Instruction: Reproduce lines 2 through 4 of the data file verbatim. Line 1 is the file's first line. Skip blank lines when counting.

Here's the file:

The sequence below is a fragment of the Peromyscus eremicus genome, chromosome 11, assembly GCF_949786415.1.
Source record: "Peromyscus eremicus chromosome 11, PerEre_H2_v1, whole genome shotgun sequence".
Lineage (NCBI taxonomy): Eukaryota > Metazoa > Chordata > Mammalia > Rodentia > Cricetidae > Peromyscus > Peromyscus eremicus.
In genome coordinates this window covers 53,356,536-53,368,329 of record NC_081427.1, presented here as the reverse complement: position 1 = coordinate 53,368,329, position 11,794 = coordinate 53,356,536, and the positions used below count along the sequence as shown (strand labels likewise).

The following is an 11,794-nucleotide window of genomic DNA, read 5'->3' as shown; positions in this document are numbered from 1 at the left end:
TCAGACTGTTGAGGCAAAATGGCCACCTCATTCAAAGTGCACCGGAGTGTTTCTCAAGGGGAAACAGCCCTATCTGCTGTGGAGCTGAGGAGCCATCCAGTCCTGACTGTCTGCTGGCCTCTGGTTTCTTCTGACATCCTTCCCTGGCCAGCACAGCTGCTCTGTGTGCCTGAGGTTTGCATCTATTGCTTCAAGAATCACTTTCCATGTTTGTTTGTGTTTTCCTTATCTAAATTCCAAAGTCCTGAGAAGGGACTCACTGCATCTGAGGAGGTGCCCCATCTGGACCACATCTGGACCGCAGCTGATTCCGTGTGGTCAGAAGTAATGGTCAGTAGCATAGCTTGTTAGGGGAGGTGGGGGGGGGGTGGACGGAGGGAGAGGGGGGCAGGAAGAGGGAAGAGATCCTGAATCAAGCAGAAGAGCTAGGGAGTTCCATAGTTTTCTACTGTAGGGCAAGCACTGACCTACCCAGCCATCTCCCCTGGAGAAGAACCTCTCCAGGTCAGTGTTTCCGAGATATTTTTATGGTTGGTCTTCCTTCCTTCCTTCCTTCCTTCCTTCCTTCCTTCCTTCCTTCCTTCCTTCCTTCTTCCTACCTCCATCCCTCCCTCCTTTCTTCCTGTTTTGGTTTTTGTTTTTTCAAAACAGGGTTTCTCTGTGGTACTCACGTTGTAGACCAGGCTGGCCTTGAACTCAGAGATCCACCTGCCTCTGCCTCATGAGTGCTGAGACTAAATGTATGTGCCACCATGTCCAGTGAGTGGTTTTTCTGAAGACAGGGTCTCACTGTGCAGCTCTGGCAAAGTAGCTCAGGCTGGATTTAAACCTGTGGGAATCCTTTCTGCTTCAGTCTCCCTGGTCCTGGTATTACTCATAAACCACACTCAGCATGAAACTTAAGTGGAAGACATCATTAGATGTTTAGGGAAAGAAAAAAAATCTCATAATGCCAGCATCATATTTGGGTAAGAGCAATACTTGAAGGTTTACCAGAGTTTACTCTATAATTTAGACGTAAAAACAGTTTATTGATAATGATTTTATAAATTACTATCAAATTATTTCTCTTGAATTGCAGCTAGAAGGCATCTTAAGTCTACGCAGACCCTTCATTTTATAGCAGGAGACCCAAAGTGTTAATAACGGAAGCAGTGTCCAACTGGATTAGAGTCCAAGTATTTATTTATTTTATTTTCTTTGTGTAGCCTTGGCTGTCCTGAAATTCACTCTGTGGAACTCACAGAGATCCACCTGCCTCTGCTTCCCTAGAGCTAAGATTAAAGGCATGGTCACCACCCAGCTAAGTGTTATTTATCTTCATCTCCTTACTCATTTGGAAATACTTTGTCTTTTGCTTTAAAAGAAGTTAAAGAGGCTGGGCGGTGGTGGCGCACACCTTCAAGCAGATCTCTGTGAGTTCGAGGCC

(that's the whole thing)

Source record: "Peromyscus eremicus chromosome 11, PerEre_H2_v1, whole genome shotgun sequence".
Lineage (NCBI taxonomy): Eukaryota > Metazoa > Chordata > Mammalia > Rodentia > Cricetidae > Peromyscus > Peromyscus eremicus.
In genome coordinates this window covers 53,356,536-53,368,329 of record NC_081427.1, presented here as the reverse complement: position 1 = coordinate 53,368,329, position 11,794 = coordinate 53,356,536, and the positions used below count along the sequence as shown (strand labels likewise).